Nicola Sturgeon has been challenged on her government’s plans for antibody testing.
Speaking in the response to the First Minister’s latest statement on the easing of restrictions, Highlands and Islands MSP Jamie Halcro Johnston questioned Ms Sturgeon on what antibody testing is being undertaken in Scotland’s care homes and among the general population.
The Conservative MSP highlighted that, while it was well known that over 4,000 people in Scotland had lost their lives to Covid-19 so far, the Scottish Government was not aware of the number of Scots who have actually had the virus.
In her reply, Nicola Sturgeon claimed there was insufficient understanding of what a test result might mean for immunity, although accepted that they were being used for monitoring purposes.
Mr Halcro Johnston said: “We know more than 4,000 people in Scotland have died from Covid-19 and we know that over 2,000 have died in Scotland’s care homes.
"What we don’t know is how many in Scotland have had the virus, and it was clear from Nicola Sturgeon’s response that we still appear to be a long way from having a testing regime that will give us a better idea of that.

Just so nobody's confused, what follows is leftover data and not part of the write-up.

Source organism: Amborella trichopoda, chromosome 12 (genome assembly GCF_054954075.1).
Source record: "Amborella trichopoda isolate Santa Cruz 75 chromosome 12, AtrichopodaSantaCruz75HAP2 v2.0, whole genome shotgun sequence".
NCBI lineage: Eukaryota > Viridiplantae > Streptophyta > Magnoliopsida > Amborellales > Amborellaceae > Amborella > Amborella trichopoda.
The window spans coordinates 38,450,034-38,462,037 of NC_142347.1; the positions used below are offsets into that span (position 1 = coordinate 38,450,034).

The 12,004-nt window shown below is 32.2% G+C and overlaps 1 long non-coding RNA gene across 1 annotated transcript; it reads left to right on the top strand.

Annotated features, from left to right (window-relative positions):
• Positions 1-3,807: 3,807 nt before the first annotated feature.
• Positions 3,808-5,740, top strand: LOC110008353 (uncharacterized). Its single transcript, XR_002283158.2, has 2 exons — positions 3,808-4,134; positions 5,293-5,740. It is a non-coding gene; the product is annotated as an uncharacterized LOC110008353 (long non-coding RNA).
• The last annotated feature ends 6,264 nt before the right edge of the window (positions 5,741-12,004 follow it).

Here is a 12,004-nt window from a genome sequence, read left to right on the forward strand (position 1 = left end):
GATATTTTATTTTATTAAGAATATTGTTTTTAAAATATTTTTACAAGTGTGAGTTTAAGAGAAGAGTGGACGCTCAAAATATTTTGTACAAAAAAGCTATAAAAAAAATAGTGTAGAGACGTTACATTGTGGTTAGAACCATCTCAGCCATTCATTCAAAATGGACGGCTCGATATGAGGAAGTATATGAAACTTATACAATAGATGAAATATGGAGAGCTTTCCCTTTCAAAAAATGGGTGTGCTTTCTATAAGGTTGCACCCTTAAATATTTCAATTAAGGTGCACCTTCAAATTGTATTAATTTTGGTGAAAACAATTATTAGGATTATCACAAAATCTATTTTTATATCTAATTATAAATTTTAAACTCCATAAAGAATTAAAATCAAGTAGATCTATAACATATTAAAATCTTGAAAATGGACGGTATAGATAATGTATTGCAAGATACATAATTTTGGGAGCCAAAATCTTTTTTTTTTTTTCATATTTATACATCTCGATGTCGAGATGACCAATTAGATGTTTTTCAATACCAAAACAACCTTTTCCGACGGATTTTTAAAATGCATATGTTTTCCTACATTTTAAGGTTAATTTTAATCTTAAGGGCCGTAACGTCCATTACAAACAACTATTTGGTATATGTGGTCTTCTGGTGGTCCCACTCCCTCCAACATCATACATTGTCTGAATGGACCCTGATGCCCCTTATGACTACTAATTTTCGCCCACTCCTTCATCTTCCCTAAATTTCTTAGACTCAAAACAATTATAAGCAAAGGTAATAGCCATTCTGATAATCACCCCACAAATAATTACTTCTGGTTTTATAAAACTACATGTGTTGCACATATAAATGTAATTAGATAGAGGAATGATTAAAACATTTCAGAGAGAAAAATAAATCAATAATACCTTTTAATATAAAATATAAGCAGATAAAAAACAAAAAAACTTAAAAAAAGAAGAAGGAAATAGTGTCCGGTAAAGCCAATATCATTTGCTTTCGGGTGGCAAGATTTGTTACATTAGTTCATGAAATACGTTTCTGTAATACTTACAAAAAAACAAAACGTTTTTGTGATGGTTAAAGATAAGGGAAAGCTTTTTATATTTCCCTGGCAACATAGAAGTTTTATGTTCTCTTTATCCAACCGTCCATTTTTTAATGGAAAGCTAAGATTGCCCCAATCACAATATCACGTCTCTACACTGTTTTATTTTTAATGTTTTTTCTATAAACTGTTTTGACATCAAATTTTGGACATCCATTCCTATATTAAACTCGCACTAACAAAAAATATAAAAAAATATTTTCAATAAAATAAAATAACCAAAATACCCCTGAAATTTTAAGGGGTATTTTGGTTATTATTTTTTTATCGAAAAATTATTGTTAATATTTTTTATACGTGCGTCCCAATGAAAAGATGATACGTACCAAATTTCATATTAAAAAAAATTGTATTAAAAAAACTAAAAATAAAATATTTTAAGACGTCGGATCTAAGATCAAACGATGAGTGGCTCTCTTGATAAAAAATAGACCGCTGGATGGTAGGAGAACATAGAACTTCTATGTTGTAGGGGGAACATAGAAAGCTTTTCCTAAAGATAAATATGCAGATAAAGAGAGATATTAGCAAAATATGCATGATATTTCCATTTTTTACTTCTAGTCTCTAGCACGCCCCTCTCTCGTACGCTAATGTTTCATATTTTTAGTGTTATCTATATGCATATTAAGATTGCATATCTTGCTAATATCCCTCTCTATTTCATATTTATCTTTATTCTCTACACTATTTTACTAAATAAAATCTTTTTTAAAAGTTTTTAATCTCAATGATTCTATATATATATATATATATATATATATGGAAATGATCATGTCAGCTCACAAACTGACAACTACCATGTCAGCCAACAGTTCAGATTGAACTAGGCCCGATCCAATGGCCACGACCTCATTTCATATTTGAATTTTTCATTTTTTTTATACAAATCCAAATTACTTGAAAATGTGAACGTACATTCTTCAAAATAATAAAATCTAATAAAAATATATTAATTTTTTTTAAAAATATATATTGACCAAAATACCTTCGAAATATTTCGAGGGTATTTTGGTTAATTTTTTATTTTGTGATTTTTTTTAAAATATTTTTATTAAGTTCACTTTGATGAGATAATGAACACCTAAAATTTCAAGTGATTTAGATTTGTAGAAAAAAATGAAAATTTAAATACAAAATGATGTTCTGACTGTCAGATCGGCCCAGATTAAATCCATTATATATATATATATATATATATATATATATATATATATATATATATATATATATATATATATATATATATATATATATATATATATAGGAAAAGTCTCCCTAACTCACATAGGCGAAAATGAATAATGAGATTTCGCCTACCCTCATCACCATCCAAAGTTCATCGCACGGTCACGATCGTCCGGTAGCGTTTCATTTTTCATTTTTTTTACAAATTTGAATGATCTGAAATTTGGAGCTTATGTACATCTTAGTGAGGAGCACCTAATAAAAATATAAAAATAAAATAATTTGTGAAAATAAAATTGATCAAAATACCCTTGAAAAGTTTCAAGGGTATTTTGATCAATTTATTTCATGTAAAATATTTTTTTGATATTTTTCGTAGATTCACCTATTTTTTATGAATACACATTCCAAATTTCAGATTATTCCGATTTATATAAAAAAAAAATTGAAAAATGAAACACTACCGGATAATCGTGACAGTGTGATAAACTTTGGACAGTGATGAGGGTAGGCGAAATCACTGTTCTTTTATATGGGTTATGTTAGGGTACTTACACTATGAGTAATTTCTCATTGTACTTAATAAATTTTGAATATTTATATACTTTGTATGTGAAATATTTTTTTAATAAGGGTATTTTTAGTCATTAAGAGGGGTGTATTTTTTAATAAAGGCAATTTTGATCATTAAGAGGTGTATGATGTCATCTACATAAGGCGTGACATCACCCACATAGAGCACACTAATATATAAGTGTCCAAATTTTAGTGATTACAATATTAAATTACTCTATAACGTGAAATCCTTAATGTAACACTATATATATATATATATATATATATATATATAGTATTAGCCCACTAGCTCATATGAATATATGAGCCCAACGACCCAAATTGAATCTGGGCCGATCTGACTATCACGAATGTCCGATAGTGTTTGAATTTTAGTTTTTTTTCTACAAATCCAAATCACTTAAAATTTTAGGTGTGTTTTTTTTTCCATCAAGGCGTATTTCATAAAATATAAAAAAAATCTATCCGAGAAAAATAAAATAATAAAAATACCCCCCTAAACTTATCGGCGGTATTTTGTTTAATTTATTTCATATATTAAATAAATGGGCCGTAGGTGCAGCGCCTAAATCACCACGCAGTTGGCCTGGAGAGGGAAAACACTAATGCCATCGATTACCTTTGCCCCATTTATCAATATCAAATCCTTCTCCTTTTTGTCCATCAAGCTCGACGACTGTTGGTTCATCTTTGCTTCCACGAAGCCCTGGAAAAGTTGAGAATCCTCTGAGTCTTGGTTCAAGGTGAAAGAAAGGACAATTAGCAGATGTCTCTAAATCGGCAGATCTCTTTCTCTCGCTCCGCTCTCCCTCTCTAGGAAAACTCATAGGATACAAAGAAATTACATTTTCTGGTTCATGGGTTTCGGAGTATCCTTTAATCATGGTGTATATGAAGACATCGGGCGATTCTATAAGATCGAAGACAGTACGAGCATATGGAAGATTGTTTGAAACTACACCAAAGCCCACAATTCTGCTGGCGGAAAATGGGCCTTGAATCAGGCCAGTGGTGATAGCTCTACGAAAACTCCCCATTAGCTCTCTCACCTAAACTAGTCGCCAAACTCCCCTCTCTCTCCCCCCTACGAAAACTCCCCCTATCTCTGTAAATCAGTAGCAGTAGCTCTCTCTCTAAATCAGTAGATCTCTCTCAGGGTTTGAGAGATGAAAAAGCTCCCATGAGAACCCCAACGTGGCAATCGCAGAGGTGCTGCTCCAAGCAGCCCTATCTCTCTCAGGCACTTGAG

“The First Minister seemed to suggest that she felt tests weren’t yet reliable enough, whilst also admitting that the Scottish Government were using them for monitoring purposes.
“I do accept her point that there is some way to go before we have a full picture of what level of immunity have Covid-19 gives someone. But for many who feel they may have had the virus, or for others who might have been exposed to it, there is no doubt that an antibody test to confirm this can provide some reassurance.
“It also would give us a better understanding of the spread of the virus, its prevalence in our communities and the potential susceptibility - and vulnerability - of those communities to further outbreaks.
“My concern is that a programme will eventually be rolled out - or that antibody tests will at least be made more widely available to the public - but that it will be, as too often with the Scottish Government, delayed.
“We are more than three months into this crisis and we need to see some progress on this matter now.”